Teachers of color appear to face greater barriers to entering and remaining in the profession, a task force charged with diversifying the teacher workforce heard last week.
Tom Tomberlin, director of district human capital at the Department of Public Instruction (DPI), presented data at a meeting Friday of the Develop a Representative and Inclusive Vision for Education (DRIVE) Task Force. The data show that teacher candidates of color are less likely to complete educator preparation programs, and those who do are less likely to be teaching within two years after completion.
However, that same data showed that of teachers who are teaching two years after program completion, a similar percentage of white teachers and teachers of color are designated as needing improvement — 11% and 10%, respectively.
“We really start to get a clearer picture that this isn’t about their competency to be in a classroom — this is about an obstacle that is disproportionately affecting groups based on race,” Tomberlin said. “And that is a problem.”
DRIVE Chair Anthony Graham said the data underscores the need for North Carolina policymakers to enact laws and pass policies consistent with its 10 recommendations published in 2019. It also underscores the need, he said, for the task force to continue its work.
“I’m not concerned about a lot of work,” Graham said. “This group has proven it can write a report — through a pandemic — [and] an action plan in five or six months. There’s not much this group cannot achieve.”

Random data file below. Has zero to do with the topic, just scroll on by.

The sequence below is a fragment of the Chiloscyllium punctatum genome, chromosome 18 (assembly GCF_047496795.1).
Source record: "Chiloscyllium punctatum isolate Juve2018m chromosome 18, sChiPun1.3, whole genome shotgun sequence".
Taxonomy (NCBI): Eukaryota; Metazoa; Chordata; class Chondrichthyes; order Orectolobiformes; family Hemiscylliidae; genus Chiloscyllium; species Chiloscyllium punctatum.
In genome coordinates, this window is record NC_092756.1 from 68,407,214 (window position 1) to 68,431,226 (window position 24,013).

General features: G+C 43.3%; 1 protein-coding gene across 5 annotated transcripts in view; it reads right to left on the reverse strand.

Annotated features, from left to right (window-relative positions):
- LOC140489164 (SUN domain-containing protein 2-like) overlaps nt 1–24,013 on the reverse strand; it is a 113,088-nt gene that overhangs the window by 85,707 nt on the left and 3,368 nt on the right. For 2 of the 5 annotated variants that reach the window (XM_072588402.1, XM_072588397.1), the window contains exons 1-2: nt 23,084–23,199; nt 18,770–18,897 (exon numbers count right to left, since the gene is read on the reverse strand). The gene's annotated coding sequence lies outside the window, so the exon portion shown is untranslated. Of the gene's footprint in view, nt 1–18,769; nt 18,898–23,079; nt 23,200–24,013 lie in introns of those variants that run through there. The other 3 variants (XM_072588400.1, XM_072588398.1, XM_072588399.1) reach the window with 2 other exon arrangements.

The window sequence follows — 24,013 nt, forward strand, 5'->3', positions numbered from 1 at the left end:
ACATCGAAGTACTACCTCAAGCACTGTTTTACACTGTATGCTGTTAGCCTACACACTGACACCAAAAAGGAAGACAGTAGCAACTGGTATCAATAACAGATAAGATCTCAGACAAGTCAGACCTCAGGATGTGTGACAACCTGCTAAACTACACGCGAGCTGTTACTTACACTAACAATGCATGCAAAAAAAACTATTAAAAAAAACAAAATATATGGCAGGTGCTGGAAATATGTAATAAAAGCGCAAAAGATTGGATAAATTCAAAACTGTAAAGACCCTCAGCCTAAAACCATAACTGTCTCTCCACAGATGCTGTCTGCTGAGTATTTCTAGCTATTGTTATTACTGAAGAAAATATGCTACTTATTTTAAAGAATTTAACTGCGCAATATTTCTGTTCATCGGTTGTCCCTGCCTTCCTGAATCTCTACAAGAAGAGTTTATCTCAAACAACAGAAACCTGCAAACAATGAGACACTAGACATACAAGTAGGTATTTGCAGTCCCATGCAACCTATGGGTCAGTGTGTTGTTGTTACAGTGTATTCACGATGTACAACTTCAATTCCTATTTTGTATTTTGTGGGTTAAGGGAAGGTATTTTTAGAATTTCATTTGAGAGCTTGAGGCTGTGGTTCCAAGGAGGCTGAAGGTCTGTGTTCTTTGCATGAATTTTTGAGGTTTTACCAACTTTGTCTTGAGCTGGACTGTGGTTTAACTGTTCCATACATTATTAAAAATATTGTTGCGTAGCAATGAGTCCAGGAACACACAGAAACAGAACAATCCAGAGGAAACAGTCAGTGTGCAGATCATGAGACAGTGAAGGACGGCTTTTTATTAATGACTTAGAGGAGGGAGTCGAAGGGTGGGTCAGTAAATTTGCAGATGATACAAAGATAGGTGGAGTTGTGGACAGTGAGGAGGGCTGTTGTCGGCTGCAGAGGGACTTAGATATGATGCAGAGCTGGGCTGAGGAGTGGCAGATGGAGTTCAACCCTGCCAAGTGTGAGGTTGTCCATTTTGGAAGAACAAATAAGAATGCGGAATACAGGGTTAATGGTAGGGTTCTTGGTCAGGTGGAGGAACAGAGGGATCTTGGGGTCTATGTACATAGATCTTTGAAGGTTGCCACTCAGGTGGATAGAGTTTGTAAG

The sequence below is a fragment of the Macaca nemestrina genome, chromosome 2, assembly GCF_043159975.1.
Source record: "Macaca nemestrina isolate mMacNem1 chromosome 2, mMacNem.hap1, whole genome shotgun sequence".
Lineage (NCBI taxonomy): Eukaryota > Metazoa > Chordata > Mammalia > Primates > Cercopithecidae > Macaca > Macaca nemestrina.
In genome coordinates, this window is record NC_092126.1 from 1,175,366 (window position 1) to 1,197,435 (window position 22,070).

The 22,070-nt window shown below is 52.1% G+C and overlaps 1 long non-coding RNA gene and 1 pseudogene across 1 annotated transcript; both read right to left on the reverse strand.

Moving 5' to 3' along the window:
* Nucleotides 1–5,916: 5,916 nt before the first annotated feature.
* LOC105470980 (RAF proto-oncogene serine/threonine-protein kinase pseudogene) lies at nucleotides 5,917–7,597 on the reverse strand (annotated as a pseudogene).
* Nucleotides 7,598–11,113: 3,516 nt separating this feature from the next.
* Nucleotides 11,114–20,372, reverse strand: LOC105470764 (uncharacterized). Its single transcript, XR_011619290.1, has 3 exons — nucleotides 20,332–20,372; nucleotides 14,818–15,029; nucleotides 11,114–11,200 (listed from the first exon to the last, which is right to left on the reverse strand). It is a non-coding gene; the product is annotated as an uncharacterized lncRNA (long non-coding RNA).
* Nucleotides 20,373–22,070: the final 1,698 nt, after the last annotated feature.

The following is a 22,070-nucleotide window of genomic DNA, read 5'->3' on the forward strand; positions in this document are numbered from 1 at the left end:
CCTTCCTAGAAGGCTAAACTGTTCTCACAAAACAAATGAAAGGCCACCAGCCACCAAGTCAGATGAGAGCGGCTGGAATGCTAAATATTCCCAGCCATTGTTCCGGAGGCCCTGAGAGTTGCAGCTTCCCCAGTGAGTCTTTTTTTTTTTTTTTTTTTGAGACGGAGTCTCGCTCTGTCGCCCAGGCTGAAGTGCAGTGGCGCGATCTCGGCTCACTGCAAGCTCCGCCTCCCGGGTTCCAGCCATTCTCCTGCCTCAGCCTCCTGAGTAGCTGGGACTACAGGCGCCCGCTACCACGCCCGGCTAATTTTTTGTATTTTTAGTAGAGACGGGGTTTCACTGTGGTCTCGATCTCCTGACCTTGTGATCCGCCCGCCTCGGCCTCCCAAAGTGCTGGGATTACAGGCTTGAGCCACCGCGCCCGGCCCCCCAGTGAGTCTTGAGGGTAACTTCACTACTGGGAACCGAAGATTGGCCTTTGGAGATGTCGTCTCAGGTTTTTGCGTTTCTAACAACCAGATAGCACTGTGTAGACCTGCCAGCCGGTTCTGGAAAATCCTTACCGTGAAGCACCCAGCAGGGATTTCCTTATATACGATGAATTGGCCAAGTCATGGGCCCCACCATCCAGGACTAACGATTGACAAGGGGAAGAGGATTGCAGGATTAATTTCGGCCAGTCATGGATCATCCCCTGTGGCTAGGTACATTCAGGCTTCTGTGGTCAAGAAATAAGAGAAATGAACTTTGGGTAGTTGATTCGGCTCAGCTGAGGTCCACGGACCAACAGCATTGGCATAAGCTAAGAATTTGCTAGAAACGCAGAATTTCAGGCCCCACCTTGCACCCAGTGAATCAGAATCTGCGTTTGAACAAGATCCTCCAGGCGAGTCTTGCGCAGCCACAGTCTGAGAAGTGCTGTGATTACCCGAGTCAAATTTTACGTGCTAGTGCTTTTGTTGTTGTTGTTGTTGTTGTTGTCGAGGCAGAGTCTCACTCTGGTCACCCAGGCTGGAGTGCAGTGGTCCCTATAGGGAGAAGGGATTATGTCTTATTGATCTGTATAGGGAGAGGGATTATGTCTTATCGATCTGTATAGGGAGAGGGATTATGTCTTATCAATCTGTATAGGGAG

Going forward, the task force will break into three subgroups: (1) engagement; (2) policy and standards; and (3) task force succession. The engagement subcommittee will focus on building relationships and awareness. The policy and standards subcommittee will focus on advocacy and strategy. The succession subcommittee will focus on what happens after the task force’s scheduled termination on Dec. 31, 2023.
On Friday, the task force also heard about the impact its work is having nationally.
Representatives from The Hunt Institute presented their work on the 1 Million Teachers of Color project, a national initiative with similar goals as the DRIVE Task Force’s. The Hunt Institute initiative involves 10 states, with three — including North Carolina — identified as leaders.
“Anytime we have a conversation at The Hunt Institute with folks in other states, there’s always questions about what the DRIVE Task Force is doing because you are leading some of this work in the country,” Sean Banks, educator diversity program manager at The Hunt Institute, said.
Banks said the goals of the project intentionally track with the task force’s recommendations. He said the effort and thought that have gone into the task force’s work reflect its leadership on the issue, and he echoed sentiments from several members of the task force.
“We do this work because we want to make sure that we’re not only putting teachers of color in a position where they can be in the classroom, but we want to make sure that they are quality workforce,” Banks said. “And we want to make sure that they have the supports necessary to not only enter the workforce, but stay there.”